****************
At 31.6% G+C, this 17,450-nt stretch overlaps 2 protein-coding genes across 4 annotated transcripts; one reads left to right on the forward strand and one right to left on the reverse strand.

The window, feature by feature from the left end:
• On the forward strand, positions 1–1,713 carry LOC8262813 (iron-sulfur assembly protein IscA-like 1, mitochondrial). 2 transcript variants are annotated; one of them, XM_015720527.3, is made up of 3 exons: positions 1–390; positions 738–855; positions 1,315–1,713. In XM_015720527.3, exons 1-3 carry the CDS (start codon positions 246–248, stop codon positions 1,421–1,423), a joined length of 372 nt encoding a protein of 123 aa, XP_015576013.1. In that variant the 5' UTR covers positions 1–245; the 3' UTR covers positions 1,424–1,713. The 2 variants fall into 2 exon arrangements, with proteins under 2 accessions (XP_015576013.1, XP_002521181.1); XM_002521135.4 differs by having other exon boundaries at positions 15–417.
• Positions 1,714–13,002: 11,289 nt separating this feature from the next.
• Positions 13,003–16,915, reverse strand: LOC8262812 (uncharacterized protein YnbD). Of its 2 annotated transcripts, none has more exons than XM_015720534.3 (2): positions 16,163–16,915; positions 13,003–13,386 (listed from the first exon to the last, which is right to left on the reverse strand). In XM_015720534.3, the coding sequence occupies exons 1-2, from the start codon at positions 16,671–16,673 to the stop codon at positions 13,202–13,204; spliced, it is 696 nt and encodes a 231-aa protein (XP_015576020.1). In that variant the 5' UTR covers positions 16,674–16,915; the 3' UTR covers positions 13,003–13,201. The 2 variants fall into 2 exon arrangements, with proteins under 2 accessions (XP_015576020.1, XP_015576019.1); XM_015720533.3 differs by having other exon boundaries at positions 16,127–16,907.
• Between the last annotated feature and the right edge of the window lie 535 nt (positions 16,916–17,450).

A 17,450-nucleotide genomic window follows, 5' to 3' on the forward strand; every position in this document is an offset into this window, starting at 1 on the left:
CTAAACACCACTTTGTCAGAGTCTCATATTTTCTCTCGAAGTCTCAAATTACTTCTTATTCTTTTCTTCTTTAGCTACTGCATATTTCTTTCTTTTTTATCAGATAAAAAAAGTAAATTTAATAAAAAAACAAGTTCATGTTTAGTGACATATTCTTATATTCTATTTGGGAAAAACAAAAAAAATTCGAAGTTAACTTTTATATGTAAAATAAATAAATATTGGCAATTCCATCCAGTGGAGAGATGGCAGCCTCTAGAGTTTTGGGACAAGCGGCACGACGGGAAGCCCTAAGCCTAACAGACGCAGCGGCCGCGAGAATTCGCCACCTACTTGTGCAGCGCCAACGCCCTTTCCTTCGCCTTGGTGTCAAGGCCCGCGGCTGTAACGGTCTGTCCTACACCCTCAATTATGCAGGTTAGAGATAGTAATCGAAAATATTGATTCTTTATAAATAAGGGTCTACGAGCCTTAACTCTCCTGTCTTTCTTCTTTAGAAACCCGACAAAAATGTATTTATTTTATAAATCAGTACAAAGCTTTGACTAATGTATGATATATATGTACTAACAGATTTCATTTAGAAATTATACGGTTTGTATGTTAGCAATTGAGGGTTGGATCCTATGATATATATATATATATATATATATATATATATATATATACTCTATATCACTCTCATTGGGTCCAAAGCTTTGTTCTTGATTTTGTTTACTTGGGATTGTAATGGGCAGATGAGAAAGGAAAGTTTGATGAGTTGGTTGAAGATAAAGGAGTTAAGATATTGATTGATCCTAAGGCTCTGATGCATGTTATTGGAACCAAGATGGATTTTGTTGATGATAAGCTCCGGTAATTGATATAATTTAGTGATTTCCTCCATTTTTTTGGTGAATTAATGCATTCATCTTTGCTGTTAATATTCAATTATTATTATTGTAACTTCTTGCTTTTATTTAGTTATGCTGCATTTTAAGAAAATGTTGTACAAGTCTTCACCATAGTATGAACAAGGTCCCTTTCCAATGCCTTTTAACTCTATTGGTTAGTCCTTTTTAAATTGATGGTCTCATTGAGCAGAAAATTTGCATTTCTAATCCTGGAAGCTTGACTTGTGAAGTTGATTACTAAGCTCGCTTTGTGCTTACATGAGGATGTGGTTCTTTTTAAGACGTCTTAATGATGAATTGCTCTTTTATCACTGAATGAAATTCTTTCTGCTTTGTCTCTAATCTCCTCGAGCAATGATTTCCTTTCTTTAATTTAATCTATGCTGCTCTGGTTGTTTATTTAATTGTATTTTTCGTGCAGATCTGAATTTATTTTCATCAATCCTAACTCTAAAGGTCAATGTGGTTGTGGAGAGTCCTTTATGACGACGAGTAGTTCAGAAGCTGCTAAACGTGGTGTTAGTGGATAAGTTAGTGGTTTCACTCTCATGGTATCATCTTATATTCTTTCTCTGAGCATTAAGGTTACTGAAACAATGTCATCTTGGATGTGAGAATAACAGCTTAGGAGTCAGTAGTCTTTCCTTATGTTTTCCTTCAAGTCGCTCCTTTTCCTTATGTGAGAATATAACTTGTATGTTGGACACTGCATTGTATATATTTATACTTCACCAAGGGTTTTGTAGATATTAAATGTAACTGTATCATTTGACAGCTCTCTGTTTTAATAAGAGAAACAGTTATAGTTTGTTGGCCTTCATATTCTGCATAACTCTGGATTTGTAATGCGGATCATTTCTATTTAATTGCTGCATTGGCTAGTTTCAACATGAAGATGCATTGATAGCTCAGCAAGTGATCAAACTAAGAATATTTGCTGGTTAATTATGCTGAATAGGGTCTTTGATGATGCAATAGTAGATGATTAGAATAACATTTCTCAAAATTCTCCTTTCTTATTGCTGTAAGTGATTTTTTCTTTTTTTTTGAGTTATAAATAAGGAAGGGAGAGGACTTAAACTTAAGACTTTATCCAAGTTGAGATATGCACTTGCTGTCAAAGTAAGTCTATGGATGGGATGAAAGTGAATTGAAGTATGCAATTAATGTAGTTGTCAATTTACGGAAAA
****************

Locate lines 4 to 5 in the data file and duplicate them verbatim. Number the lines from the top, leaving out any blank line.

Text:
• Positions 1,714–13,002: 11,289 nt separating this feature from the next.
• Positions 13,003–16,915, reverse strand: LOC8262812 (uncharacterized protein YnbD). Of its 2 annotated transcripts, none has more exons than XM_015720534.3 (2): positions 16,163–16,915; positions 13,003–13,386 (listed from the first exon to the last, which is right to left on the reverse strand). In XM_015720534.3, the coding sequence occupies exons 1-2, from the start codon at positions 16,671–16,673 to the stop codon at positions 13,202–13,204; spliced, it is 696 nt and encodes a 231-aa protein (XP_015576020.1). In that variant the 5' UTR covers positions 16,674–16,915; the 3' UTR covers positions 13,003–13,201. The 2 variants fall into 2 exon arrangements, with proteins under 2 accessions (XP_015576020.1, XP_015576019.1); XM_015720533.3 differs by having other exon boundaries at positions 16,127–16,907.